It was a very different experience of Theatr Clwyd to the one that I am used to. But it is moments like these that weave themselves into our memories. They are the unexpected surprises that make our relationship to a place so rich with meaning. They crystallise into a particular instance on our timeline that helps us tell the story of our lives to those that come after, when we recall how this theatre and its work has impacted us down the years. It may appear to the one looking in and gazing upon the photographs that this was just another outdoor gig. But to those who were there, or to me at least, this show marked the occasion when the arts began to breathe again, as the tightly-bound corset of Covid-19 restrictions was loosened enough to allow for such a socially-distanced gathering to take place.

There will be many bumps in the road to come. We are not out of the woods yet. But beyond the many trees still to wind past to get to the edge of what can seem an overwhelmingly-bleak scene, there is a light that shines. It will not be the same one we left behind. And neither should it be. Lockdown has been an opportunity to view and do things differently. Live performance as we knew it will return I’m sure. But the arts sector must also move forward. Change must be embraced.

Click here to find out more about The Goat Roper Rodeo Band.

Click here to find out what’s coming up at Theatr Clwyd.

Reviewed by Gareth Williams

Review, Bryony Sier, Personal Monster EP, by Gareth Williams

4 out of 5 stars (4 / 5)

It is hard to categorise Bryony Sier. The Welsh singer-songwriter has a rather eclectic sound. There are bits of blues, flecks of folk, glimpses of gospel. She is cut through with country, with a slice of soul, lightly packaged in pop. Her new EP Personal Monster displays an exciting mix of all of these various sounds, sown together to create a mottled tapestry from a thematic thread of personal identity. Despite the deeply personal nature of this record however, its musings on mental health in particular speak to a universal experience which make it highly relatable.

The title track is one on which the disruptive and destructive nature of anxiety is expertly exposed by Sier. It makes for a rather sharp sword that penetrated right through to my own heart, all-too-familiar, as it is, with those tall tales telling me ‘I’m not worthy’ and ‘if I jump it will be my biggest mistake’. The song’s infectious rhythm belies its lyrical darkness, the sort of paradox that seems to mark much of Bryony’s music. Merry Go Round, for instance, exudes a form of pessimism that actually feels remarkably reassuring. Its tune is shot through with a melancholic hope that put me a wonderfully pensive mood. Meanwhile, Hurricane combines the whimsical movement of a Celtic folk song with the darkened sky of a gritty Johnny Cash number. The musical arrangement goes off on some unusual and unexpected tangents, producing a mystical quality that ends the EP on a rather intriguing note. I went back to listen to it again straight away, such was my fascination with Sier’s honest exploration of her own inner world as well as the astute observations of those around her.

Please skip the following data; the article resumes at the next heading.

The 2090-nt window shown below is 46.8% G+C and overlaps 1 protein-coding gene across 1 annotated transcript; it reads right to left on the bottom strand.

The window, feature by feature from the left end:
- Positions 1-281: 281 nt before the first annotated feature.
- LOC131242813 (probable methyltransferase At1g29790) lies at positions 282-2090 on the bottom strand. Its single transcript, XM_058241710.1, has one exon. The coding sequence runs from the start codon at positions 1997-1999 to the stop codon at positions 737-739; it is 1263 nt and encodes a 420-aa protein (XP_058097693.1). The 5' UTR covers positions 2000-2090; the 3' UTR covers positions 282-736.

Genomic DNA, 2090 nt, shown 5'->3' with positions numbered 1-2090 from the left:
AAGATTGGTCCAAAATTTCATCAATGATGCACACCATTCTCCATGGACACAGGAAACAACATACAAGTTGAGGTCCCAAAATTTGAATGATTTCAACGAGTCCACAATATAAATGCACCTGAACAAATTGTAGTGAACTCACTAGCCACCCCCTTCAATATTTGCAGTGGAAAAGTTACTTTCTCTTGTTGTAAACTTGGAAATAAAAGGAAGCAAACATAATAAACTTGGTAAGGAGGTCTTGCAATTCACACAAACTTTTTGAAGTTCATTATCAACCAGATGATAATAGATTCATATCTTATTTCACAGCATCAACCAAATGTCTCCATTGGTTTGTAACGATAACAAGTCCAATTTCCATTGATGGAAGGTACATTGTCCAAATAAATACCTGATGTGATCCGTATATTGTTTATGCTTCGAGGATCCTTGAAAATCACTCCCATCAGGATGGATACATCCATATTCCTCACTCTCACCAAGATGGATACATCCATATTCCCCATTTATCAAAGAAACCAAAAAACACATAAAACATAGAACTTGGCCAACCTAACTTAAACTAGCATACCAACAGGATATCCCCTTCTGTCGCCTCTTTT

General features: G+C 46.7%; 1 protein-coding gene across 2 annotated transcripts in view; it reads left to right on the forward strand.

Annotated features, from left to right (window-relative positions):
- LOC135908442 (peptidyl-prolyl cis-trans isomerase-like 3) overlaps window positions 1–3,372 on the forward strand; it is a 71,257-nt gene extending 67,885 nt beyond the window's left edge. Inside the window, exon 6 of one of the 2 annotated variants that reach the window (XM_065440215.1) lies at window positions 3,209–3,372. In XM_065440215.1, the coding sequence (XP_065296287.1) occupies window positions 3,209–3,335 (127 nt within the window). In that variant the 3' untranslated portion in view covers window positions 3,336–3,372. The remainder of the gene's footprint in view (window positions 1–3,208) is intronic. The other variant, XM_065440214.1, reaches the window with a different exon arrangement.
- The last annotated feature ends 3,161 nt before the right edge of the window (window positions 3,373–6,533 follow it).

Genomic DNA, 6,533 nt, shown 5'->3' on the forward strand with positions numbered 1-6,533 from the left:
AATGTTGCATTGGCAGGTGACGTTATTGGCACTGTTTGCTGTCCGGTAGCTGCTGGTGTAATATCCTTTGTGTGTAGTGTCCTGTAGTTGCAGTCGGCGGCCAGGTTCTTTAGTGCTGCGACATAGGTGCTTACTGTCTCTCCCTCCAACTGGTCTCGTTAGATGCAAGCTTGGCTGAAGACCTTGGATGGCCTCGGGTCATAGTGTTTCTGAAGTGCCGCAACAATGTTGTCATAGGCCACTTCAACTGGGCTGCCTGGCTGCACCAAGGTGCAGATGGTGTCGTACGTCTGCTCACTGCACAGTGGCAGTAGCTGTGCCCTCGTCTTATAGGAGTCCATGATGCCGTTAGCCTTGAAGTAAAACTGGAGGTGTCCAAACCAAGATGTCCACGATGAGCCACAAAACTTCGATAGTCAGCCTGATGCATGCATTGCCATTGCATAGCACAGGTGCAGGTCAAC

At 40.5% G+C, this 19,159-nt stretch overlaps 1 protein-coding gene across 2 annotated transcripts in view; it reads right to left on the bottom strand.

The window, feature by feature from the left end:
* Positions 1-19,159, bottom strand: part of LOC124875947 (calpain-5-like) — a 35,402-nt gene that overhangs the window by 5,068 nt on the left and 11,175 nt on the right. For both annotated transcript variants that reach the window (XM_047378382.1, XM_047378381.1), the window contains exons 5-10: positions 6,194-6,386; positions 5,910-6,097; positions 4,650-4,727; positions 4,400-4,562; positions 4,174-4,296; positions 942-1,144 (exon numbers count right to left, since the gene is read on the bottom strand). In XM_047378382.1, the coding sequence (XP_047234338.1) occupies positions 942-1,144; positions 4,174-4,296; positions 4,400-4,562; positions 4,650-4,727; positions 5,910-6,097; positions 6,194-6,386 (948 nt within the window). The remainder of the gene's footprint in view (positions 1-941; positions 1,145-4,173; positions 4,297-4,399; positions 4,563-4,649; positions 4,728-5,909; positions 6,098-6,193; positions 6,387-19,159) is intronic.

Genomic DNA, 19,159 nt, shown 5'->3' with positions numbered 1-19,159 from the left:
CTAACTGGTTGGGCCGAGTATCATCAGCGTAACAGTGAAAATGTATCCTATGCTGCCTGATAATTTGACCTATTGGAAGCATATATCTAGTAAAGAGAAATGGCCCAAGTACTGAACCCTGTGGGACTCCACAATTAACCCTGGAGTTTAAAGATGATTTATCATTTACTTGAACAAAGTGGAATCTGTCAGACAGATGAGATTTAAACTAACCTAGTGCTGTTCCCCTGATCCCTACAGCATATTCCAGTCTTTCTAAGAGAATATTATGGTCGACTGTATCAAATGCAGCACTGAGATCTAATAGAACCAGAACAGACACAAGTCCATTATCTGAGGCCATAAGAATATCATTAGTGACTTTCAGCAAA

Personal Monster represents a broad horizon of musical sounds upon which Bryony Sier feels free to explore. She borrows from here and there, constructing a multi-coloured road of sound along which she travels into the dark recesses of her anxious mind. It is a record that makes one feel less alone, and provides reassurance that the monster within us is perhaps not as personal as we might think.

Click here to listen to Personal Monster on Spotify.

Click here to find out more about Bryony Sier.

Reviewed by Gareth Williams

My Top 5 Showcase: Welsh Country Music Artists

Here at Get the Chance, with opportunities to respond to live cultural events curtailed by the current crisis, it presents an opportunity to showcase talent instead. As country music is one of my greatest loves, here’s my shout-out to five Welsh artists who are worth checking out…

Rosey Cale